Did you ever wonder why small dogs seem to live longer than their larger canine counterparts? While some factors are beyond the control of dog moms and dog dads, there are other things we can do to improve the longevity of our furry family members.
Researchers are now revealing that bigger dogs apparently die younger mainly because they age quickly. In a report filed by LiveScience.com this week, larger mammals seem to live longer than their smaller counterparts across species. An example is an elephant, who can live up to 70 years of age in the wold, whereas a house mouse may only live 4 years. However, the opposite holds true within species— including in horses, mice, and perhaps humans.
In this new research, the focus is on why larger dogs live short lives on average. Using information from over 56,000 dogs that visited veterinary teaching hospitals, researchers analyzed deaths in 74 different dog breeds. It was found that larger breeds age at faster rates than their smaller counterparts. In fact, an increase of 4.4 percent was shown. Interestingly, with every 4.4 increase of pounds in body mass, a loss of 1 month of life expectancy occurred.
This information leads investigators to trying to pinpoint the leading causes of death in larger dogs. It was revealed that larger dogs are affected more often with cancer. Since cancer, it is believe, is rooted in abnormal cell growth and the fact that larger dogs grow more than smaller dog breeds is something scientists are going to analyze. They plan to follow health and growth histories of larger numbers of dogs.
Some Breeds Live Longer than Others
On average, 15 to 17 is a normal lifespan for breeds that live the longest. In researching this story, breeds that seemed to top the “longest living” list include foxhounds, terriers, poodles, and Cocker Spaniels. Less than 10 years of age is the norm in breeds like the St. Bernard and Great Dane.
If a Dog Looks Like a Wolf, Expect a Longer Life Span
A 1999 study based in the United Kingdom revealed that dogs who resemble wolves live longer than dogs who do not. Flatter-faced breeds seem to have shorter life span than those with longer, sharper, “wolf-like” muzzles, according to the study. Although an exact reason why this is so was not revealed, researchers cited the example of a bulldog with a smooshed face having a short life space of up to 8 years, while a longer-nosed poodle or terrier might like 15 years or longer. With exceptions taken into consideration, wolf resemblance does seem to be a strong factor for life span.
Mutts Live Longer
With health problems and gene pool issues running rampant in the purebred community, mutts seem to have an advantage over their pedigree canine counterparts. In general, many mutts seem to outlive purebred dogs.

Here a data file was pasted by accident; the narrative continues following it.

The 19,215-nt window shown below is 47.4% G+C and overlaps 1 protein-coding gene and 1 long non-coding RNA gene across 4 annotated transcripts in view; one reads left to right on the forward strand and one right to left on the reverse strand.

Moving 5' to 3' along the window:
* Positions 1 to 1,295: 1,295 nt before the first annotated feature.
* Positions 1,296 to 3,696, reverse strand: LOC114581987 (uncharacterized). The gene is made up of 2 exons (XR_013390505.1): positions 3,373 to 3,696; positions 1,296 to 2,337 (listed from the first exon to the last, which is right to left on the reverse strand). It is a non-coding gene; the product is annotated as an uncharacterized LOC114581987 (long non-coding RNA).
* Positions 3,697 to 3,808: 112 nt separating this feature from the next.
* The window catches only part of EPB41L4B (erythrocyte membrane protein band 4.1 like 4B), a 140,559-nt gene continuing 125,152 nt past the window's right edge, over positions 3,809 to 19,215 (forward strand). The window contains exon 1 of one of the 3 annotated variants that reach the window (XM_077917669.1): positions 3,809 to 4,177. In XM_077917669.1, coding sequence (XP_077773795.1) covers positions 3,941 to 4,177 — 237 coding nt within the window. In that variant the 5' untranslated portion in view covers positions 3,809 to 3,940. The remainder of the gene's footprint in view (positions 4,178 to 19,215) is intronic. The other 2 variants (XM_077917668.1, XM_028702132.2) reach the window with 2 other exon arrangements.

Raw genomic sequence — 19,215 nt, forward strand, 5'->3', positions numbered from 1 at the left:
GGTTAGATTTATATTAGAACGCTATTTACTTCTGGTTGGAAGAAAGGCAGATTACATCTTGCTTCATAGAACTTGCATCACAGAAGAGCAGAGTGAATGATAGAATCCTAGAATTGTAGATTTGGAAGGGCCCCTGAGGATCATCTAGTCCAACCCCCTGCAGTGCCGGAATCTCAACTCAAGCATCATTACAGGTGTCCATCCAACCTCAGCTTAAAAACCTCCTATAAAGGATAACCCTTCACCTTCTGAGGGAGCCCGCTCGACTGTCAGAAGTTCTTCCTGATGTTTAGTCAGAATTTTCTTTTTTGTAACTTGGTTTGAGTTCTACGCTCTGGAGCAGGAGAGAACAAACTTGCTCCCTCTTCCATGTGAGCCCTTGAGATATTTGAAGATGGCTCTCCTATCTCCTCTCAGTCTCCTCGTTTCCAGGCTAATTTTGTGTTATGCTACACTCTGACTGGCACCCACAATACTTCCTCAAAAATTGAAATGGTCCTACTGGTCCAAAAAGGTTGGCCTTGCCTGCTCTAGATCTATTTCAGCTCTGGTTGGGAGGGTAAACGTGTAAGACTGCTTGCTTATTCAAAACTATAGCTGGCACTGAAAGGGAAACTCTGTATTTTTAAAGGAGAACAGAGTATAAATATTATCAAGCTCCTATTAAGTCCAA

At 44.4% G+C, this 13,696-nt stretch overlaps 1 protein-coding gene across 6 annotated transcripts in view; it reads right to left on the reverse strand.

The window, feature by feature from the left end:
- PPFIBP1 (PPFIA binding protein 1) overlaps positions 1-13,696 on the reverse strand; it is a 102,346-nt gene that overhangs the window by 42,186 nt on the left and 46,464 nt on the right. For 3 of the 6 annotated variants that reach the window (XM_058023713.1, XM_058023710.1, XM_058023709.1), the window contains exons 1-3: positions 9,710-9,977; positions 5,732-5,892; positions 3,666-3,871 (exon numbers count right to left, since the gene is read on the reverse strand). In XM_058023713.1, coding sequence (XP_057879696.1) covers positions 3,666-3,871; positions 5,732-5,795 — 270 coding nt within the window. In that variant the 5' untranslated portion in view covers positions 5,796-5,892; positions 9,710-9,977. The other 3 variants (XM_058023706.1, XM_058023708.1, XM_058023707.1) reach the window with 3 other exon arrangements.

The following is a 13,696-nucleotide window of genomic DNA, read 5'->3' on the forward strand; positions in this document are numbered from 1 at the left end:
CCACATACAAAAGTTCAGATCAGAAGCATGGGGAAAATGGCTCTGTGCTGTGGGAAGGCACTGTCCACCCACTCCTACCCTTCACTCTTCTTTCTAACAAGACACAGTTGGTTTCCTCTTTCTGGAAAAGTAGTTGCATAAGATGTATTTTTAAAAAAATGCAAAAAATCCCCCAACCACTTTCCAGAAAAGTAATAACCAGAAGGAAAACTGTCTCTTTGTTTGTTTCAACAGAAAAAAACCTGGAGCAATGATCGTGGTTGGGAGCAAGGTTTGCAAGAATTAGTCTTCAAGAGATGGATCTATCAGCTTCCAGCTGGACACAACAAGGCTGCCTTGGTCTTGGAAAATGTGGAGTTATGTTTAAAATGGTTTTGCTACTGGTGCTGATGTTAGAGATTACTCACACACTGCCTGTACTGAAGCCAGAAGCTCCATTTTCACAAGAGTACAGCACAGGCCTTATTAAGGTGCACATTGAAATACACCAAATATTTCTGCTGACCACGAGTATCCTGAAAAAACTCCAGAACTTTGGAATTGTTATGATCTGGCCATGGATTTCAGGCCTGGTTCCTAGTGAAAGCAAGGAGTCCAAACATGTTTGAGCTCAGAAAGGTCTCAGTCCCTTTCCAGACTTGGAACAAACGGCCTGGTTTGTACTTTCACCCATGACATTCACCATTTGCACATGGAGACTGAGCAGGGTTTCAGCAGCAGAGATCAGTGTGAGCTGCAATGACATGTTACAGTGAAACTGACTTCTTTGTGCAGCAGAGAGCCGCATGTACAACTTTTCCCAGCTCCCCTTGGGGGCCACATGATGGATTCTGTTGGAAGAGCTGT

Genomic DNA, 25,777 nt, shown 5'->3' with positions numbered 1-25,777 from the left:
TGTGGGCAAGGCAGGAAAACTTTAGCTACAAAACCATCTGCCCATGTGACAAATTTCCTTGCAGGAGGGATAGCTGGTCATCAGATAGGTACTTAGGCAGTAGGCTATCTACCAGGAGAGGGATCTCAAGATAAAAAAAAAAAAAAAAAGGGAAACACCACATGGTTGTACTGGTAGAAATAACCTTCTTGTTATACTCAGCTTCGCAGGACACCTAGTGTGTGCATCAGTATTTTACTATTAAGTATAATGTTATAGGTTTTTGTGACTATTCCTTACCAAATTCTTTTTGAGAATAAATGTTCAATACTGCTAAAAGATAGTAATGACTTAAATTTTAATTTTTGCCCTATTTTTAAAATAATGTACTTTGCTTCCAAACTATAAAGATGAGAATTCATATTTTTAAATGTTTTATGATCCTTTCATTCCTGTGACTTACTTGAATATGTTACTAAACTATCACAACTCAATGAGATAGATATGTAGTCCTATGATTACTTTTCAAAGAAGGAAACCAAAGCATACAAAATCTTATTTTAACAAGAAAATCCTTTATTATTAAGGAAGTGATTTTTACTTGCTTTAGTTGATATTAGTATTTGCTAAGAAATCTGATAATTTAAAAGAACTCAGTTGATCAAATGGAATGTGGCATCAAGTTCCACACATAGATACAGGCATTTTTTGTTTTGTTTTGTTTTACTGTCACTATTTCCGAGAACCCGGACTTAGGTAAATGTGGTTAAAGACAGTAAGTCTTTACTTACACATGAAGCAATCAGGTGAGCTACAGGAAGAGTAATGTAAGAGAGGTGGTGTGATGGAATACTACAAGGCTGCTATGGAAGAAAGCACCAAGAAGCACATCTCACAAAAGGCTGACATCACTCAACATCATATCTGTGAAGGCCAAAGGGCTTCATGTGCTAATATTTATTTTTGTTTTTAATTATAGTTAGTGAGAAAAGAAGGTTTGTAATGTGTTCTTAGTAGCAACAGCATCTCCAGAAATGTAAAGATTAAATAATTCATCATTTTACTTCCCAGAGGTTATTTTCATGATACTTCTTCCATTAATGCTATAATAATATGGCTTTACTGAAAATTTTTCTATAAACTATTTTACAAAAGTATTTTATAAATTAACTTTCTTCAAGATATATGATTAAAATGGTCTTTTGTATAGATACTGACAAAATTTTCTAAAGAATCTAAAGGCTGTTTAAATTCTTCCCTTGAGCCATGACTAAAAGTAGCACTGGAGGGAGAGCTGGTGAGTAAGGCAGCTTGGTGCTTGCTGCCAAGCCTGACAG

How to Help Your Dog Live Longer
Ah, the million dollar question: How can I help my dog live longer? I’ve read so much over the past 20+ years in my passion, career, and life with dogs, and in being around various circles of experts and members of the veterinary community, along with my own life experiences with dogs, illness, and managing them, here are 5 things dog moms and dog dads can do:
* Feed a Good, High Quality Diet: Garbage in, garbage out. Ironically, growing up I recall dogs roaming the street, with neighbors feeding them scraps and dogs living outside. Dogs seemed to have lived longer when I was a kid. Since the advent of dog food, there have been advances, but also plenty of not-so-good changes in terms of canine nutrition. In recent years, pet parents have become more savvy consumers and more in tune and demanding with regards to the quality of ingredients we feed our dogs. Bottom line: Feed a good diet that is well-balanced, works for your dog, and provides adequate nutrition. The research is out there, so when in doubt, at the very least, do some investigating. Know what’s going into Fido’s bowl before you feed.
* See the Veterinarian: I cannot stress this enough. Don’t diagnose your dog. That lump might not be innocent, that cough should be tended to, and a limp can be more than a muscle pull. With the growth of the Internet comes a lot of ill-reported information. Nothing can replace the one-on-one relationship and hands-on communication between vet and dog.
* Weight Management: This is perhaps, one of the most important things you can do for your dog. According to a recent study by the Association for Pet Obesity Prevention, over half of all U.S. dogs and cats are obese. It’s an epidemic. I wrote an article about tips for keeping a dog’s weight in check and avoiding obesity. Give it a peek and follow through.
* Move: Dogs need mental and physical exercise. Get up, get out, and get moving with your dog. A good starting point is a regular walk around the park or neighborhood, with gradual increases. Rainy days, cold days and/or snowy days do not make for good excuses. We wrote about indoor fun for dogs in Dogster magazine.
* Interact: Treat control. Just because it says “healthy,” “nutritious,” or “organic” does not make it so. Too many treats leads to obesity and enough of the wrong treats can lead to a shortened life span. I can read a dog food or dog treat label better than I can a human food label these days. It isn’t as hard as you might think, so becoming your dog’s advocate for what he consumes is pivotal for better health and increased longevity. I love this article on reading a dog treat label from Whole Dog Journal.
What are you doing to keep your dog living longer? Bark at us below in the comments. Live long, wag, and prosper.